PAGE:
By Judie Gorenstein
Will you be using your power on Nov. 6 or abdicating it to others? Voting is not only a right but a responsibility. Yet in New York voter turnout is exceptionally low: 49th out of all 50 states in 2014 at 28 percent of eligible voters. But this year’s September primary drew twice as many voters as 2014, so with your participation we can similarly do more than double 2014’s numbers.
What do you need to know to be not only a voter but an educated one? You can check your registration details at the Board of Elections www.SuffolkVotes.com website, including your polling site and if you are enrolled in a party. If you know you are registered but your name is not there, call Suffolk BOE at 631-852-4500 to resolve any issue. October 12 is the deadline for voter registration in New York State this year. Libraries and post offices have forms and they’re also online at www.SuffolkVotes.com and should be mailed to the Suffolk BOE.
Will you be out of the county for work, school or vacation and unable to get to the polls on Nov. 6? Does a disability or hospital or rehabilitation stay prevent you going to the polls? Are you a primary caregiver and unable to vote in person? If so, you can vote on an absentee ballot. This is a two-step process. Apply for an absentee ballot by picking up a copy as described above for voter registration form, filling out the request and mailing it to the BOE by Oct. 30.
The BOE will mail you your ballot in time for you to complete and mail back to the BOE by Nov. 5. If after you vote on an absentee ballot and then you find you can and want to vote at the polls, you MAY and your absentee ballot will not be counted. Absentee ballots are counted days after the polls close when the BOE can compare them to signatures in poll books. However, be assured if you are not able to vote on Election Day and your absentee ballot was completed correctly, it will be counted.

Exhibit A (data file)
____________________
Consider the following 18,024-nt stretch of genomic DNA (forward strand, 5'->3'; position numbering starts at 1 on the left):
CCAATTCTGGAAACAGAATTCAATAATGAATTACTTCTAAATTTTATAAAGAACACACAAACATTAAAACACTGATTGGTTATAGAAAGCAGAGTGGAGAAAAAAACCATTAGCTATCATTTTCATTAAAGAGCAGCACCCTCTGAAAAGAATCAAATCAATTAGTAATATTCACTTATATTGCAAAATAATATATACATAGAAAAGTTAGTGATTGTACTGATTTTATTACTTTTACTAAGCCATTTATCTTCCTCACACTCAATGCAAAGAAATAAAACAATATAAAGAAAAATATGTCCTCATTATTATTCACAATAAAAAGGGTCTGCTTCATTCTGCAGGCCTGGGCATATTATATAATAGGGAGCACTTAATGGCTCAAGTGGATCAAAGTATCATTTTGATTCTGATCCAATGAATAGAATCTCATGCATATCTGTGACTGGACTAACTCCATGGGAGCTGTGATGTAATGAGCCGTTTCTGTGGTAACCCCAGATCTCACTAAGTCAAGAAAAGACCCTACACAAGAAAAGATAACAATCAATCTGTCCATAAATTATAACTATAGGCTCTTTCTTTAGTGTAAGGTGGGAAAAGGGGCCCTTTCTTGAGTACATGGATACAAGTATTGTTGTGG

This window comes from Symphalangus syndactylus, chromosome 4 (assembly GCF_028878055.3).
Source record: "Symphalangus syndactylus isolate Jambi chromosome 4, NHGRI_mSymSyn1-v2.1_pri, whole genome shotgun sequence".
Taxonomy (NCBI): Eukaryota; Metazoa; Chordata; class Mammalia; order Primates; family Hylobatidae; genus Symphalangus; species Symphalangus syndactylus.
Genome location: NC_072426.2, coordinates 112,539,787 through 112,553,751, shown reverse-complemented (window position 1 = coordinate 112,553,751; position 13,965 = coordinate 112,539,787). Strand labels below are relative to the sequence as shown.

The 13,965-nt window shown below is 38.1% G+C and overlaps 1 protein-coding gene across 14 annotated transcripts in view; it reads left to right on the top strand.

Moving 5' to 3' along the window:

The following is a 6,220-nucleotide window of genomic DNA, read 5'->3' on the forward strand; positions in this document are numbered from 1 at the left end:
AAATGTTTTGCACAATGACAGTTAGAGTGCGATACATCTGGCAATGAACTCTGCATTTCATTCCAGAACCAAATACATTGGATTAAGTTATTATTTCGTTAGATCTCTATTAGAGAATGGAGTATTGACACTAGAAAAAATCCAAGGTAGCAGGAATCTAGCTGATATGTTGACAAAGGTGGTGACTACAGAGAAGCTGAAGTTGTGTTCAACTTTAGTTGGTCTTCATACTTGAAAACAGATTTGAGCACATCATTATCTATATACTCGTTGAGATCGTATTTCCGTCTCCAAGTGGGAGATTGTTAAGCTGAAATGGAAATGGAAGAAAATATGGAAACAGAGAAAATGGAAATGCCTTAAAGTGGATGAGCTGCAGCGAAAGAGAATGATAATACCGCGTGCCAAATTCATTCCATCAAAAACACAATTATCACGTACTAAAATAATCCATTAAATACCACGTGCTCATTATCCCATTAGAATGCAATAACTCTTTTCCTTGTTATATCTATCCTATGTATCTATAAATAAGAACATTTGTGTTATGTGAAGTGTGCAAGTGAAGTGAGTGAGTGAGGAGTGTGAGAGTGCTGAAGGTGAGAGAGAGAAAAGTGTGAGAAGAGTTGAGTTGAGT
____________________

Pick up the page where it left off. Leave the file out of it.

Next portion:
For those who find out after Oct. 30 that they cannot get to the polls on Nov. 6, the Suffolk BOE will be open during the weekend before Election Day. You can go to the BOE at 700 Yaphank Ave. in Yaphank and vote on an absentee ballot, which will be counted as the others are. Check its website or call the BOE to find the days and hours.
This year in Suffolk County, we will be electing our representatives in Congress (Suffolk includes all or part of the 1st, 2nd and 3rd CDs), one U.S. senator, NYS governor, NYS lieutenant governor, NYS attorney general, NYS comptroller, NYS senators, NYS assemblypeople, Suffolk County comptroller, Suffolk County clerk and Suffolk County judges. Depending on your area, there may also be special town elections or local propositions on your ballot.
Knowing who is on your ballot and learning about the candidates before you get to the polls is vital. An excellent nonpartisan data aggregation service is www.BallotReady.org, which not only gives you the candidates on your ballot but provides background information on the candidates and their stances on major issues, who is endorsing them and, if you choose, will also send you a reminder to vote. You can access it at www.VotingNewYork.org.
When possible see and hear the candidates in person at candidate forums, debates and events. Try to find out whether the event is sponsored by a nonpartisan group in order to get a fair perspective. The press, websites and other media have lots of useful information but most do endorse candidates or represent political party perspectives. Educate yourself and encourage others to do so. You’ll all learn more, and sharing insights and facts will broaden everyone’s view and motivate all to be voters.
Your vote is your power. If you go to the polls Nov. 6 and find your name omitted from the poll book, ask for an affidavit ballot (also called provisional ballot). Never ever leave a poll site without voting! Provisional ballots, just like absentee ballots, are counted at the Suffolk County BOE after Election Day, and elections are not certified until they are all reviewed. Make your choice count … be a voter!
Judie Gorenstein is vice president for voter services of the League of Women Voters of Suffolk County, a nonprofit, nonpartisan organization that encourages the informed and active participation of citizens in government and influences public policy through education and advocacy. For more information, visit http://www.lwv-suffolkcounty.org, email email@example.com or call 631-862-6860.